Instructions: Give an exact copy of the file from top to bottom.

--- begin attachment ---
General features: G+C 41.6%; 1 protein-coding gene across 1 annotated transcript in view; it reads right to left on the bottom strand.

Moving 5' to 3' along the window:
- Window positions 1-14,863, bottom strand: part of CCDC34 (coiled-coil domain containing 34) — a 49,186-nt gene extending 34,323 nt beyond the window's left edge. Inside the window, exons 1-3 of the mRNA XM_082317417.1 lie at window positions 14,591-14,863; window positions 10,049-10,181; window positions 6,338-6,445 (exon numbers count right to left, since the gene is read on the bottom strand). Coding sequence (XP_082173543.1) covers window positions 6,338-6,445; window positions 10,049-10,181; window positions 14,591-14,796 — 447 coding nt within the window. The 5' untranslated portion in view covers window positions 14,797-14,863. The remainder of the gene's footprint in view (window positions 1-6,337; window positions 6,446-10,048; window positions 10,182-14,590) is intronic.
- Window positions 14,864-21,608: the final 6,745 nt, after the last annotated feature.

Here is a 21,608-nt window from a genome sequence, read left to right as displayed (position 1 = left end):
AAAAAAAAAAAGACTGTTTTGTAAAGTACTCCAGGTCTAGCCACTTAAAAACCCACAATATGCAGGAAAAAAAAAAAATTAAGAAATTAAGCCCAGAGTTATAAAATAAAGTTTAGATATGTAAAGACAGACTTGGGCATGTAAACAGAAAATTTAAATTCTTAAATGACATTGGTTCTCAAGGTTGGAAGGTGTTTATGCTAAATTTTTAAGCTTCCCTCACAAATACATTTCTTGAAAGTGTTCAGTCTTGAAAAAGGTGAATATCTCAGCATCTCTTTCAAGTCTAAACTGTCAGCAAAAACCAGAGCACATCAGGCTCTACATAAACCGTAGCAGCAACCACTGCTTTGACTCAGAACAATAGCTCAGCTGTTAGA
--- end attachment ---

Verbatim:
General features: G+C 41.6%; 1 protein-coding gene across 1 annotated transcript in view; it reads right to left on the bottom strand.

Moving 5' to 3' along the window:
- Window positions 1-14,863, bottom strand: part of CCDC34 (coiled-coil domain containing 34) — a 49,186-nt gene extending 34,323 nt beyond the window's left edge. Inside the window, exons 1-3 of the mRNA XM_082317417.1 lie at window positions 14,591-14,863; window positions 10,049-10,181; window positions 6,338-6,445 (exon numbers count right to left, since the gene is read on the bottom strand). Coding sequence (XP_082173543.1) covers window positions 6,338-6,445; window positions 10,049-10,181; window positions 14,591-14,796 — 447 coding nt within the window. The 5' untranslated portion in view covers window positions 14,797-14,863. The remainder of the gene's footprint in view (window positions 1-6,337; window positions 6,446-10,048; window positions 10,182-14,590) is intronic.
- Window positions 14,864-21,608: the final 6,745 nt, after the last annotated feature.

Here is a 21,608-nt window from a genome sequence, read left to right as displayed (position 1 = left end):
AAAAAAAAAAAGACTGTTTTGTAAAGTACTCCAGGTCTAGCCACTTAAAAACCCACAATATGCAGGAAAAAAAAAAAATTAAGAAATTAAGCCCAGAGTTATAAAATAAAGTTTAGATATGTAAAGACAGACTTGGGCATGTAAACAGAAAATTTAAATTCTTAAATGACATTGGTTCTCAAGGTTGGAAGGTGTTTATGCTAAATTTTTAAGCTTCCCTCACAAATACATTTCTTGAAAGTGTTCAGTCTTGAAAAAGGTGAATATCTCAGCATCTCTTTCAAGTCTAAACTGTCAGCAAAAACCAGAGCACATCAGGCTCTACATAAACCGTAGCAGCAACCACTGCTTTGACTCAGAACAATAGCTCAGCTGTTAGA